is even skinnier than the rest of us.
He’s skeletal but appealing
in a days-on-earth-are-numbered
sort of way.
He must be courageous
to skip la escuela al campo!
As soon as that admiring thought
flashes across my mind, I realize that
I’m brave too.
Sometimes it takes a clear view
of someone else
before I can see my own
The girl’s curious eyes make me want
to go home and look at myself
in an effort to see what she perceives:
Bones barely concealed
by skin, my face the same deep brown
as this old mirror’s scratched
The girl has no way to know that I crave
so much more than food—I need freedom
to speak out, demanding my right
to reject silence.
My older brother is already in prison
for the same crime that I plan to commit—
evading the draft by staying away on the day
when I’m ordered to report for military duty.
Our grandfather fought in Bolivia,
our father in Nicaragua and Angola,
enough bloodshed to leave both of us
unwilling to join future battles.
I glare at the mirror.
As if I’m already
in a prison cell.
What if I don’t have the courage
to keep the pact that I made with my brother,
speaking up, explaining to the government
why we need to choose peace?
But this country is not at war right now,
unless you count our constant struggle
Maybe I should let myself be trained to kill,
become a soldier, gun-wielding, violent,
a dangerous stranger, no longer
The dog and I crouch,
in a shallow tide pool,
shimmery bronze faces
rippling as we hover
above pink anemones
and purple sea urchins.
raw, then glance
at ourselves again,
the dog’s hair short and straight,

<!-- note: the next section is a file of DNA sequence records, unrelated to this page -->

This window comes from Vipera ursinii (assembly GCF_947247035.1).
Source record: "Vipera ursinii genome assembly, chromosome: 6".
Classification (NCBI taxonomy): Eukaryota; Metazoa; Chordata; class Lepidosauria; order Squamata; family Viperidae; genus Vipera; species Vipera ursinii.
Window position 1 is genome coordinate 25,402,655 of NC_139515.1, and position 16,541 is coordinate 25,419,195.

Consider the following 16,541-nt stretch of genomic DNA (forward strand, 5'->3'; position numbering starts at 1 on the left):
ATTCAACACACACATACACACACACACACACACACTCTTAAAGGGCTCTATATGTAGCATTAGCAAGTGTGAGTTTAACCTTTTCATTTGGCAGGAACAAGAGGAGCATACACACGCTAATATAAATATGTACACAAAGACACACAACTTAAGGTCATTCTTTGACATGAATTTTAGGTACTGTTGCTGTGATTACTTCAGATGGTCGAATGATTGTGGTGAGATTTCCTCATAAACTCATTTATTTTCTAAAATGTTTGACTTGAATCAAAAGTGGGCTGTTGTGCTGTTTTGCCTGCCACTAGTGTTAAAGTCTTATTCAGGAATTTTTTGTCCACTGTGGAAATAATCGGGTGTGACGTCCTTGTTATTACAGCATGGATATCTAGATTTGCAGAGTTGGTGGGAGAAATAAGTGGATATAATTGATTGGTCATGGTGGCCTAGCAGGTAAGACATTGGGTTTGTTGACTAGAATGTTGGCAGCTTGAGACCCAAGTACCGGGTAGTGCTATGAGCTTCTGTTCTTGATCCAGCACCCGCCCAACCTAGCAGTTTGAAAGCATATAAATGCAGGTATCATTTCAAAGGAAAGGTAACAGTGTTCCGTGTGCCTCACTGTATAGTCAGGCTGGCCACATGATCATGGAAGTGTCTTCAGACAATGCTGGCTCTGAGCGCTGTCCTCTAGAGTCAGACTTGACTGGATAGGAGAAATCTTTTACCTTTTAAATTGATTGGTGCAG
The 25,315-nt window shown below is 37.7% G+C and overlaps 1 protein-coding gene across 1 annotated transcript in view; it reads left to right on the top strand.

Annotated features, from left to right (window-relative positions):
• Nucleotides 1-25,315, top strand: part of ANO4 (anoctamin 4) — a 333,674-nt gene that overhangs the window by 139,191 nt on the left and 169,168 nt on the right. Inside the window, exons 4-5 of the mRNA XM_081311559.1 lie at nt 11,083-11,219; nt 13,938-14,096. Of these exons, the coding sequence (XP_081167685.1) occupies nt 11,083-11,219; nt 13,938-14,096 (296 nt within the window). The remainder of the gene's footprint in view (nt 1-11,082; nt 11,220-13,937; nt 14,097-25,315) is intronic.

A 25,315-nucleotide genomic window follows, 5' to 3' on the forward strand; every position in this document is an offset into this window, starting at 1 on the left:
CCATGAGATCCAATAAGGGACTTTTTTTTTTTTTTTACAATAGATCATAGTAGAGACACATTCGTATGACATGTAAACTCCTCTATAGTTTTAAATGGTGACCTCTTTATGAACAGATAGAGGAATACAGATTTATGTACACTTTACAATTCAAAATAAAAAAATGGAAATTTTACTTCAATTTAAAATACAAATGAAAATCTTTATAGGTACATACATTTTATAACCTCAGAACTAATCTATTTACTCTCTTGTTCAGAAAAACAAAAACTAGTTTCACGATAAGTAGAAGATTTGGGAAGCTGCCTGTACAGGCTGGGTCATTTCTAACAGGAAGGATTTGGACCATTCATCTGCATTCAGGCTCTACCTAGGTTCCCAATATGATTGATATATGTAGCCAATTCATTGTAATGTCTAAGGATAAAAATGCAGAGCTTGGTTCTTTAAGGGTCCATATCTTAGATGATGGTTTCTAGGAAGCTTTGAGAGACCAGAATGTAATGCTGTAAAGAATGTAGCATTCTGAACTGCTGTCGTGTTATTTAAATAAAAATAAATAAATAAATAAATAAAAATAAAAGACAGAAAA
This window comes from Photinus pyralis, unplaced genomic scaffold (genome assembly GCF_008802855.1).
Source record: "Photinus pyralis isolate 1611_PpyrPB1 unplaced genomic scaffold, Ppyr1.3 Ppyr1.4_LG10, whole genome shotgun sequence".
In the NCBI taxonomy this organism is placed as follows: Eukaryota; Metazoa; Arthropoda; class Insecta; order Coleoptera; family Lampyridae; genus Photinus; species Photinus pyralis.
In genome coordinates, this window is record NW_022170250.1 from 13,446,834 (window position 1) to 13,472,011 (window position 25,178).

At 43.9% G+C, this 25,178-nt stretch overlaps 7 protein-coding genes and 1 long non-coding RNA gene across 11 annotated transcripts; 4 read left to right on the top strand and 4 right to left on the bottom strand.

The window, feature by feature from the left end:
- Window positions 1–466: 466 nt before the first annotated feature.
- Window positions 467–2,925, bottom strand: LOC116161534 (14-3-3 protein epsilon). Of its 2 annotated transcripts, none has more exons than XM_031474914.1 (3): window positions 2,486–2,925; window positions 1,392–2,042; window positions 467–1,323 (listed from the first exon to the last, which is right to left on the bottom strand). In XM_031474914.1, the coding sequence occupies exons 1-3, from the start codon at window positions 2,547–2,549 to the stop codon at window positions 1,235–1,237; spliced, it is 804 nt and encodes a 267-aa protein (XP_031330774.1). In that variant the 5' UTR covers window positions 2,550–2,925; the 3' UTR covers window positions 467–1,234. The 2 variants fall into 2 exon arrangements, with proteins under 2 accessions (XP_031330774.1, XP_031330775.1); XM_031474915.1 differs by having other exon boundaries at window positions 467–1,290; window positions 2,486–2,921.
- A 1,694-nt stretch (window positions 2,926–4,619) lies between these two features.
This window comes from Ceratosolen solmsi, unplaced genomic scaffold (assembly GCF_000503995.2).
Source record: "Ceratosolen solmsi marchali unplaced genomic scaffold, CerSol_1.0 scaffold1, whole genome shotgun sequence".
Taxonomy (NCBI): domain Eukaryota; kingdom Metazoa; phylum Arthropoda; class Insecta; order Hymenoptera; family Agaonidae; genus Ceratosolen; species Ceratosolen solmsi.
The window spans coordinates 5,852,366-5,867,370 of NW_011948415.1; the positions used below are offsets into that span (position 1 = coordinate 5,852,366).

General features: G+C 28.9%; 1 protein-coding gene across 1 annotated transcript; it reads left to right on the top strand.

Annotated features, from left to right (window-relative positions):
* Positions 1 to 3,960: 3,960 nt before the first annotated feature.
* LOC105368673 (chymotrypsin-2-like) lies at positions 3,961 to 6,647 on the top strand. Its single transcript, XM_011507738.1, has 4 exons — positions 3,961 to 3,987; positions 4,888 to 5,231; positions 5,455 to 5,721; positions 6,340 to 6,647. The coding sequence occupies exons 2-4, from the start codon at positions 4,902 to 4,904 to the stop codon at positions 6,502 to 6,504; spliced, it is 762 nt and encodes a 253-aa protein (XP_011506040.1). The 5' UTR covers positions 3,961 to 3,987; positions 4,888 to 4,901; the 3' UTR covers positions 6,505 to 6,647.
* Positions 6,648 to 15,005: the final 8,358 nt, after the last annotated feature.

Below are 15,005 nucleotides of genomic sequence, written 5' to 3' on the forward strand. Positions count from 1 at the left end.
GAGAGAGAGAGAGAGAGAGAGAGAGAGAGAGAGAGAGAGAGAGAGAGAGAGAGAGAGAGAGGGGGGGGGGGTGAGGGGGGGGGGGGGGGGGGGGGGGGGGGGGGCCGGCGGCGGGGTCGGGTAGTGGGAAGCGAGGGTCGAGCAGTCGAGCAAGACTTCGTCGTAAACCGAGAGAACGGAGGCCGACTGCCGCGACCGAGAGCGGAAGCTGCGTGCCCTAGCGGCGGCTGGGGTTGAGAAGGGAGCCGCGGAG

mine long, wet, and twining
in dark ringlets like tendrils or seaweed.
Our eyes resemble four sleek black planets
floating in the tide pool’s
Do canines understand mirror images,
or can they only recognize themselves
I’ll never know, unless I learn
the ancient language of dog songs.
After a while, we rise and climb
the steep, brightly flowered hills of town,
passing old houses with climbing vines
that enclose wide-open windows and doors,
an invitation for the sea breeze, doves,
perhaps also thieves. . . .
At home in my kitchen,
I check the refrigerator,
finding it empty as usual.
No electricity either.
The singing dog
If he can somehow manage to urge them
toward each other, then neither one will feel
so completely alone, and his unusual instincts
tell him that these two are so perfectly
right for each other that if he fails
to meet his natural goal they will wander
like detached spirits, souls just as starved
as bodies. . . .
The last time a singing dog worked at matchmaking
was in the human year 1519, when a violent pirate
named Hernán Cortés had stolen a ship and anchored
on the island’s southern shore,
recruiting all the Spanish men
of Trinidad de Cuba as soldiers,
then seizing all the native Ciboney Taíno men
as enslaved porters for an expedition
of slaughter and conquest, across the western sea
in Aztlán, land of Moctezuma, ruler of Tenochtitlán.
Only women, children, and singing dogs
were left behind in the village of Trinidad,
along with one guard and one prisoner,
a pacifist called Uría, half Ciboney
and half Canary Islander, a poetic scribe
who loved to write
and refused to fight.
A singing dog led a Ciboney girl called Arima
to the little prison, where she freed Uría,
then helped him escape, and showed him
how to thrive in el monte, wild mountains,
dense jungle, her home.
Now this new boy called Amado is peaceful like Uría,
and the girl named Liana is brave like Arima,
so the modern dog’s task is clear—
just guide these two young people until
they accept each other’s companionship.
Some matches are simply
meant to be.
If you lived in another time and place,
you might think of the singing dog as a winged thing:
Author photo by Marshall W. Johnson